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European Parties and the European Integration Process, 1945–1992

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Edited By Lucia Bonfreschi, Giovanni Orsina and Antonio Varsori

The present volume brings together three different traditions of historical study: national politics, European integration, and political parties. Since the 1980s, there has been an enlargement of the scope of political history. This attempt to transcend national boundaries can intersect with the new strands of European integration history, paying much more attention to transnational perspectives and forces. The chapters comprised in this book attempt to forge a dialogue between these new methodologies and the study of political parties in manifold ways. Firstly, in the study of party foreign and European politics – how parties have perceived themselves as belonging not only to the national political game, but also to a wider transnational, and European one. Secondly, party history can transcend national boundaries through the study of international and European party cooperation. Thirdly, it can offer worthwhile avenues of study on how political families deal with European integration not along ideological cleavages but along national ones. This volume fills a crucial gap of European historiography by comparing parties’ discourses/platforms/policies on European integration and by developing national, comparative and transnational approaches.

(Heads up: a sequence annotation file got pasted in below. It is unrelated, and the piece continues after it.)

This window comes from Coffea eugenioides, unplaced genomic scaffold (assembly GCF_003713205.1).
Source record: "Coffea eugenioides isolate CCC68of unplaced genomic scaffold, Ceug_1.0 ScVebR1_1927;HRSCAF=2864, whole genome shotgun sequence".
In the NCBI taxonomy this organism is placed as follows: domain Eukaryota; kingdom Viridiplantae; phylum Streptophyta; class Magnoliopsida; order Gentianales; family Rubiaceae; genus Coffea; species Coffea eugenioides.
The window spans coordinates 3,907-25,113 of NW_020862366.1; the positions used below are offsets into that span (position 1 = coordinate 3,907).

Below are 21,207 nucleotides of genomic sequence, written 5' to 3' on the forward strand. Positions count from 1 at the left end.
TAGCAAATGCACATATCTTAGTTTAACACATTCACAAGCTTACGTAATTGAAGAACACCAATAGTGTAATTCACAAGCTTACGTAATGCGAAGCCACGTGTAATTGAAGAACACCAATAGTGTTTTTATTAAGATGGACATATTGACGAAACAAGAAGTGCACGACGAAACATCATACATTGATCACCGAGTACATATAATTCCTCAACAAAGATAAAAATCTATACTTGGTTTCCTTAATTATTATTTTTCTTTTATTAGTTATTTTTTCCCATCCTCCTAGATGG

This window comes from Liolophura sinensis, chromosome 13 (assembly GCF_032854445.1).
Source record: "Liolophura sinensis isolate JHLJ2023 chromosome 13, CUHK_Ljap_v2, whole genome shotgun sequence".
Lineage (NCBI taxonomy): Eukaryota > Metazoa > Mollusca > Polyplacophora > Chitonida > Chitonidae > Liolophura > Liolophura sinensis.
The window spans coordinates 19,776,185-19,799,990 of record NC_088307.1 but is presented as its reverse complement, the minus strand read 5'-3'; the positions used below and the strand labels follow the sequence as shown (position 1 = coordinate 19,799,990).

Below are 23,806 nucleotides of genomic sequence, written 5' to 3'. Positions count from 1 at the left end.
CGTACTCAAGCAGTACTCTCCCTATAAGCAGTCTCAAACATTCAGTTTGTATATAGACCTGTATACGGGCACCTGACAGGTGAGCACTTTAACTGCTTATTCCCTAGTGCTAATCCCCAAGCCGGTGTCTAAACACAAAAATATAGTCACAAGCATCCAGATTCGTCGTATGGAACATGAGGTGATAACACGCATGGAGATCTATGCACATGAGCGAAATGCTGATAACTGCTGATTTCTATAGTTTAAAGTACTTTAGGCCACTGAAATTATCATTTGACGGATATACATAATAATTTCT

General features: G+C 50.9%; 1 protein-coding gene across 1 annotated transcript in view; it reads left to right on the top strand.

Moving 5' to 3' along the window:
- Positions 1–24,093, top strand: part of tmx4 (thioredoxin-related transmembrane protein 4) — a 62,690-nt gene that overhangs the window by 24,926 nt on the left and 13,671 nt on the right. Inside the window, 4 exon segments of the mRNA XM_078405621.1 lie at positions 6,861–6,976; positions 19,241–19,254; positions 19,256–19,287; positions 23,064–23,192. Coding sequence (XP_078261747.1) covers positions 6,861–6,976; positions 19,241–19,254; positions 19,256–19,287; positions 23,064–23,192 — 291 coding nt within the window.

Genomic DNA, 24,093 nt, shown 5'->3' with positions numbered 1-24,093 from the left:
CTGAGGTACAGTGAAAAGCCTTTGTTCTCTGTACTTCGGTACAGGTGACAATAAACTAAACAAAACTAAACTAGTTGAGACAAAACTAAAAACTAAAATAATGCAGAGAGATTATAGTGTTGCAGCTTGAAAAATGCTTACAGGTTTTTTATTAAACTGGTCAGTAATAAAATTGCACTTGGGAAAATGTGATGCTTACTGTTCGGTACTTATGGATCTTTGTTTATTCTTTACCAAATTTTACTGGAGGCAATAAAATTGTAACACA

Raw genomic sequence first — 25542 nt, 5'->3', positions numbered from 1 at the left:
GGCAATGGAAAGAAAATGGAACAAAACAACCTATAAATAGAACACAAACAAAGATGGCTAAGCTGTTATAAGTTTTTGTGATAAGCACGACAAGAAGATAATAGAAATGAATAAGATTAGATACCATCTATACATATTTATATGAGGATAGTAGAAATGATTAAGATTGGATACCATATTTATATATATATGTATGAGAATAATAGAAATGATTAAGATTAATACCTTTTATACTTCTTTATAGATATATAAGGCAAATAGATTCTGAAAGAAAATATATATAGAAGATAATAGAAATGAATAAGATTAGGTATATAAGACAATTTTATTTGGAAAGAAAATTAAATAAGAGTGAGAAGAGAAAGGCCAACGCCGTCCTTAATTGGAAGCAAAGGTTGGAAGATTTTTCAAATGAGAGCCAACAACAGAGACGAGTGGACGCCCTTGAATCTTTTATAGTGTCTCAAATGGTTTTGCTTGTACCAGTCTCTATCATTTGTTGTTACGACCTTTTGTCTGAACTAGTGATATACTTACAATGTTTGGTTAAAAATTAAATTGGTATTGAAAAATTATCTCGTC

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Euroright. The Extreme Right in the European Integration Process, 1979-1989

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Simone PAOLI

Research Fellow, University of Padua

Introduction

This chapter aims at analysing the idea of Europe that was developed by extreme right organisations and reconstructing the main attempts they made to establish cooperation at the European level during the Cold War period, with an emphasis on the Second Cold War period from 1979 to 1989. Despite the electoral irrelevance of most of them, their earlier international contacts and thoughts on Europe are worthy of attention, not least because of the impact they made on the European cultural and political landscape in the 1990s and the 2000s.1

The main primary sources for this research are documents from the Italian Social Movement (Movimento Sociale Italiano, MSI) stored in the Historical Archives of the Ugo Spirito Foundation in Rome. The main secondary sources are volumes available in the Library of the Ugo Spirito Foundation in Rome, the Library of the European University Institute in Florence and the Central Library of the European Commission in Brussels, plus articles from Italian, French, British, Spanish, Portuguese, Belgian and Luxembourgian magazines and newspapers collected in the European Parliament Press Cuttings Fond at the Historical Archives of the European Union in Florence.

At the Origins of the Euroright: Early Attempts to Create a Fascist International

After the Second World War, neo-Fascist organisations were linked by an informal network that covered most of Europe; this was to be seen ← 313 | 314 → from the perspective...

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